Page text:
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At its August meeting, the New Jersey State Board of Education heard updates and took action on the following items:

  • Dynamic Learning Maps and ACCESS for ELLs The State Board discussed a resolution on cut scores for the Dynamic Learning Maps.  The DLM is used as the state’s alternate assessment aligned with alternate academic achievement standards (AA-AAAS) for students with the most significant intellectual disabilities, as required by the Every Student Succeeds Act (ESSA) and N.J.A.C. 6A:8-4. The DLM suite of assessments took the place of the Alternate Proficiency Assessment (APA) in New Jersey. The DLM English Language Arts (ELA) and math assessments were implemented in the 2014-2015 school year and cut scores for those assessments were adopted by the State Board in January 2016.  The DLM science assessment was implemented in the 2017-2018 school year, but cut scores were not adopted by the board at that time.  The State Board also discussed  cut off scores for the ACCESS assessments test of English language proficiency in four domains: speaking, listening, writing and reading.
  • Praxis Mathematics, Middle School Mathematics, Middle School Science, and New Qualifying Scores for edTPA The State Board discussed a resolution concerning qualifying scores for the Praxis and the edTPA. Regardless of pathway, to obtain certification, teacher candidates are required to demonstrate content knowledge, basic skills and pedagogical skills through various assessments: The Praxis measures knowledge while the edTPA measures pedagogical skills.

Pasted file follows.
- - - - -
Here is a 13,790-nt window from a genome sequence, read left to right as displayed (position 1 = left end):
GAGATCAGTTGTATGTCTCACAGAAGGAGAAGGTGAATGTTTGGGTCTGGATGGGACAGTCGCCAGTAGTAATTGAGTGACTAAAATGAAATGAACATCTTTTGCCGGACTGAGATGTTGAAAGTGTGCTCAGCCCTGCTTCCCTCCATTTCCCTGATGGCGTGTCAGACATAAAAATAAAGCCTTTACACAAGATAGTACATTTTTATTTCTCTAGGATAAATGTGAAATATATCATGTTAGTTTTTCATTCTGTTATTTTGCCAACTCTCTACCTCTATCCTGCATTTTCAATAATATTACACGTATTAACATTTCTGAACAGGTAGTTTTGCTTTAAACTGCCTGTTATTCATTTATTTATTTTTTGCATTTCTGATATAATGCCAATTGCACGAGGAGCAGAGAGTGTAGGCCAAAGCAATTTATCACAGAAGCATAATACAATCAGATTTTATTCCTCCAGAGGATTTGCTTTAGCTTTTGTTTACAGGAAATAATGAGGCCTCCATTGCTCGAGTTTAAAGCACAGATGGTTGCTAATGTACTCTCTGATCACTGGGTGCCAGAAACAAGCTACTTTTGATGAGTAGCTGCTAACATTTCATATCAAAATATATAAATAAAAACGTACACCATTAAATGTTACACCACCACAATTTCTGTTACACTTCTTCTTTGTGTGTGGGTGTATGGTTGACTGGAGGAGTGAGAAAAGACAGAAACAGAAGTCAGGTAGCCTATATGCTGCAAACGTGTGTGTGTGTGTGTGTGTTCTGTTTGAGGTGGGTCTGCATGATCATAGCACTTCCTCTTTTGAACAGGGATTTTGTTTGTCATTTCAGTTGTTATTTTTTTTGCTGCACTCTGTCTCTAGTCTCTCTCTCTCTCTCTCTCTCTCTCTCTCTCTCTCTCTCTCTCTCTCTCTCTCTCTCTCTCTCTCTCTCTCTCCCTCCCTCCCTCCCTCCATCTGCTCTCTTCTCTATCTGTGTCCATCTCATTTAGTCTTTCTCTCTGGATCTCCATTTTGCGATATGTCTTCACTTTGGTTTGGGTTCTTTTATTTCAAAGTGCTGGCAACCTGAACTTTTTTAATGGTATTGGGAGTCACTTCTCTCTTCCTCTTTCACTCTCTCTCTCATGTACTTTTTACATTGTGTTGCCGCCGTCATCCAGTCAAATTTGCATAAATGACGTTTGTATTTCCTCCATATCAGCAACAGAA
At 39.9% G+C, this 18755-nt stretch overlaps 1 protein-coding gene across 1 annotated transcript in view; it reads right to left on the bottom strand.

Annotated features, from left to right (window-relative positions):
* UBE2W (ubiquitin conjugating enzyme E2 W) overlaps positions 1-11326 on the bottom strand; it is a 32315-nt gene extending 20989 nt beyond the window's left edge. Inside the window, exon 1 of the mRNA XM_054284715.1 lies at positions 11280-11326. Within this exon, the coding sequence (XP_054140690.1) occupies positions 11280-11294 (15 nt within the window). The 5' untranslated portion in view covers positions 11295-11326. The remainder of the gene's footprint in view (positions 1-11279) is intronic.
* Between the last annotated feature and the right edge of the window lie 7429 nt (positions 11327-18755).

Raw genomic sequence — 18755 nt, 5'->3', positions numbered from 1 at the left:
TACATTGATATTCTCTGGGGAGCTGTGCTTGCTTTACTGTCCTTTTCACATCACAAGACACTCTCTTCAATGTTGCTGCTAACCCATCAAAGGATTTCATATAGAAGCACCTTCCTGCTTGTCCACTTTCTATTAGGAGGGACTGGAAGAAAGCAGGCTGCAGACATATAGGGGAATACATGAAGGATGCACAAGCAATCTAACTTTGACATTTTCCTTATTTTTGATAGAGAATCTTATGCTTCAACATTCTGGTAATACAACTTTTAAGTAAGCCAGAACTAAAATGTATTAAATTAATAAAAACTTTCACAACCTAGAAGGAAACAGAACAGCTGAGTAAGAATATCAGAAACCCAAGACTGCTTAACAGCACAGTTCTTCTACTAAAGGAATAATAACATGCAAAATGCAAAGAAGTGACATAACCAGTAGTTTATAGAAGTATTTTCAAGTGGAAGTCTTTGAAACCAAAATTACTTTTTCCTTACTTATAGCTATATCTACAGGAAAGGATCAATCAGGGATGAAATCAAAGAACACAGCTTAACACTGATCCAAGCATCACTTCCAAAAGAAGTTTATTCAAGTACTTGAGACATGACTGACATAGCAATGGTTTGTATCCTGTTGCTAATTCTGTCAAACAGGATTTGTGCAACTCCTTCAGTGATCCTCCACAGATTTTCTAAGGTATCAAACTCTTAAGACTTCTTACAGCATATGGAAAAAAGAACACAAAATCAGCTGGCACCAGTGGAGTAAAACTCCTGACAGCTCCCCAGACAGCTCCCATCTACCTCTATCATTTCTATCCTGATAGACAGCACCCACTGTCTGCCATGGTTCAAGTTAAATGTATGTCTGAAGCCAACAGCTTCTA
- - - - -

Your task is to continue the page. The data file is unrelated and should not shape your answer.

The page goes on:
• Homeless Students Amendments to the regulations concerning homeless students were discussed. These regulations ensure that homeless children, students placed in state facilities, and children in resource family care (formerly known as foster care) are provided a thorough and efficient education. These regulations also establish uniform statewide policies to ensure school enrollment of homeless children and youth. These regulations also establish policies to ensure the educational stability of children in resource family care.
  • Charter Schools The State Board adopted, without changes, the regulations concerning charter schools. The acting commissioner has said she recognizes the need to re-adopt this important chapter of code while balancing the need to allow more time for stakeholder engagement for any future amendments. The demands of the COVID-19 pandemic have prevented the NJDOE from engaging in the meaningful, robust public discussion that this chapter merits in this rulemaking cycle. The NJDOE invites stakeholders and the public to provide input regarding the existing rules at N.J.A.C. 6A:11 and possible amendments for the next rulemaking by email at